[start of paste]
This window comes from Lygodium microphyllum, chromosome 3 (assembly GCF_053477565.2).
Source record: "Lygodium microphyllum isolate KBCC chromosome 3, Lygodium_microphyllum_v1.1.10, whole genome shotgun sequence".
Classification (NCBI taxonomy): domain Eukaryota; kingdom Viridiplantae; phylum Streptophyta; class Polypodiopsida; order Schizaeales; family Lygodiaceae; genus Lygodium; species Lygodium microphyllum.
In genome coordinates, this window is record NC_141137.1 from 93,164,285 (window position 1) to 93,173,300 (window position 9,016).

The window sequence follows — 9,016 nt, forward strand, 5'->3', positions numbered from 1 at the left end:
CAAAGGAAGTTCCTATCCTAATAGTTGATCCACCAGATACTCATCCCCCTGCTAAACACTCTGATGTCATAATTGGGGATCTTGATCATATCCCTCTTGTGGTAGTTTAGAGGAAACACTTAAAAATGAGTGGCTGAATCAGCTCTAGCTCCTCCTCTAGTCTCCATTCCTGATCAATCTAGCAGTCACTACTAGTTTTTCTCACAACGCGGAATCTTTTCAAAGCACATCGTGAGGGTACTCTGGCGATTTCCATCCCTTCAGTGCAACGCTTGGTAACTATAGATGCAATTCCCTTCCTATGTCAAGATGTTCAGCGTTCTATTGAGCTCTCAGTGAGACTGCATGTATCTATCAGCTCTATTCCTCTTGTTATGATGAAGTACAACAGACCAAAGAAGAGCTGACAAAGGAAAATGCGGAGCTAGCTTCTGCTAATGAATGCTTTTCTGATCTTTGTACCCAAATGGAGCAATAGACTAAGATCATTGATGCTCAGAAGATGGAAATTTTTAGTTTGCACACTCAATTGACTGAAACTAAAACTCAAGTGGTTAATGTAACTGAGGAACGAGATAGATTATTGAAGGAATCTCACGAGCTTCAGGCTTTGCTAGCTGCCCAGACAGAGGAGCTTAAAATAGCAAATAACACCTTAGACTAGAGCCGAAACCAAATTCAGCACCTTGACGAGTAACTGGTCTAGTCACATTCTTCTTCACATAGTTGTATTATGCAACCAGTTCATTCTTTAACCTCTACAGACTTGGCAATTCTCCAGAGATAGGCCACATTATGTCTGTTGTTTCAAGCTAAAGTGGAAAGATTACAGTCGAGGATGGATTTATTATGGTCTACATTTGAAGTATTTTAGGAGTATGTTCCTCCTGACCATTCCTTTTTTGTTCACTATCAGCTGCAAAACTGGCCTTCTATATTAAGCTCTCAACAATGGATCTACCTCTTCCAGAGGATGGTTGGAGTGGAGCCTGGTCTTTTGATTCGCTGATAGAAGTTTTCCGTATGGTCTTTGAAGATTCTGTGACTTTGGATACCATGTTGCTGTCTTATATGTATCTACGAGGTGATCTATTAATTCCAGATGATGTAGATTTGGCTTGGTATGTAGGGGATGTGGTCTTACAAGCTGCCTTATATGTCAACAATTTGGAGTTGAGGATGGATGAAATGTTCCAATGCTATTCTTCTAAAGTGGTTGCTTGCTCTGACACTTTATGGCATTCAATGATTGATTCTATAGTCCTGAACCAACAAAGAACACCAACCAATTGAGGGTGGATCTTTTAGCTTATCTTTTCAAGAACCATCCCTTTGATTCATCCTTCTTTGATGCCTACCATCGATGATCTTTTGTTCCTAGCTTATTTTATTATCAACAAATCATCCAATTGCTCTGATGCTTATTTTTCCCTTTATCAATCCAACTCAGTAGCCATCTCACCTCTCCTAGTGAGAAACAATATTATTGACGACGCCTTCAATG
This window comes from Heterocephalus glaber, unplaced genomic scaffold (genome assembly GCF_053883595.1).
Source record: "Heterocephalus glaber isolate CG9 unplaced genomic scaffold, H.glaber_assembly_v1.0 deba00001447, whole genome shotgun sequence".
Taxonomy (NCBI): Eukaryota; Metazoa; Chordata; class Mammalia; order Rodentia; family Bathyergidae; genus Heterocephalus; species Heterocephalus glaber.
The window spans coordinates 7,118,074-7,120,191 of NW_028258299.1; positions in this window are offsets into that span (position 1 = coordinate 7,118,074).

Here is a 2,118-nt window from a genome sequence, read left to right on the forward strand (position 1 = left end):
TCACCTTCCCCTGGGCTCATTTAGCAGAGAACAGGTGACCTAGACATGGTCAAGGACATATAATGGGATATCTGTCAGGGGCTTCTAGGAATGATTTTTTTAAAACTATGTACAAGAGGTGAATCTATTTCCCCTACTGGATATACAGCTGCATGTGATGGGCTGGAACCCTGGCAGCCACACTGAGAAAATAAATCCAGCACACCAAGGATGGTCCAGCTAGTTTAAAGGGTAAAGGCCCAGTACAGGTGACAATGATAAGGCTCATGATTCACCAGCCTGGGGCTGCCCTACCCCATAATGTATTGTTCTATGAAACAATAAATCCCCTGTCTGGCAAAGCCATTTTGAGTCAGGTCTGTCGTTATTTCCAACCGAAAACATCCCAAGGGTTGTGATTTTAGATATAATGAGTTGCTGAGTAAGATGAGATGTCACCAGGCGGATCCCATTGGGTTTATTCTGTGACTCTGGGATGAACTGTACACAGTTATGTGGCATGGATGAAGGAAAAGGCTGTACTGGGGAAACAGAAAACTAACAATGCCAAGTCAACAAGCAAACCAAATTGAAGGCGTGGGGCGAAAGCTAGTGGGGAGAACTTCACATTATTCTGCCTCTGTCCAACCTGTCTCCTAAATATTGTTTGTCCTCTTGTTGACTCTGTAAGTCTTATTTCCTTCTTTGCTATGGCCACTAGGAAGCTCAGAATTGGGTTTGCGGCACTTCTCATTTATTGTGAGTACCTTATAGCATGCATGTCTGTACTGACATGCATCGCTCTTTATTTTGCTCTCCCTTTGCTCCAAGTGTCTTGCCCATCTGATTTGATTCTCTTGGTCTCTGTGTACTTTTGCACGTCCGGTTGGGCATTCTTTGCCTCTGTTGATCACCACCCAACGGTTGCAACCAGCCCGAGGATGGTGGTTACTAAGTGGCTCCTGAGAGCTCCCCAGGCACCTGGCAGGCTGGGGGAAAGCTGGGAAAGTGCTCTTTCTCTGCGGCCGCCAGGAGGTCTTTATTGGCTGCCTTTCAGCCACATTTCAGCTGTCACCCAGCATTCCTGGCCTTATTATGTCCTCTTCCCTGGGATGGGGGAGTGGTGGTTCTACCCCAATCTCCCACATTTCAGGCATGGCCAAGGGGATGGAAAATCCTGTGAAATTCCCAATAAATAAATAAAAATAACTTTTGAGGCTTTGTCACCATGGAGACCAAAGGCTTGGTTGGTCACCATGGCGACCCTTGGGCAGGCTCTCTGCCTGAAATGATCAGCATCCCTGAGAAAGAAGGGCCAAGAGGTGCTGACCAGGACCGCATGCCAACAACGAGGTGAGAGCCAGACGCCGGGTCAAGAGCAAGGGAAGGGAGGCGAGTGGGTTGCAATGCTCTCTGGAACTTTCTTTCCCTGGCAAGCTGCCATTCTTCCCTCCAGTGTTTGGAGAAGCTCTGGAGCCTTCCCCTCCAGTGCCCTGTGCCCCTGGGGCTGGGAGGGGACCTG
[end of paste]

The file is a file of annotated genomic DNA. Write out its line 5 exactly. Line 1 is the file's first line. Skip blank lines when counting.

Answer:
The window sequence follows — 9,016 nt, forward strand, 5'->3', positions numbered from 1 at the left end: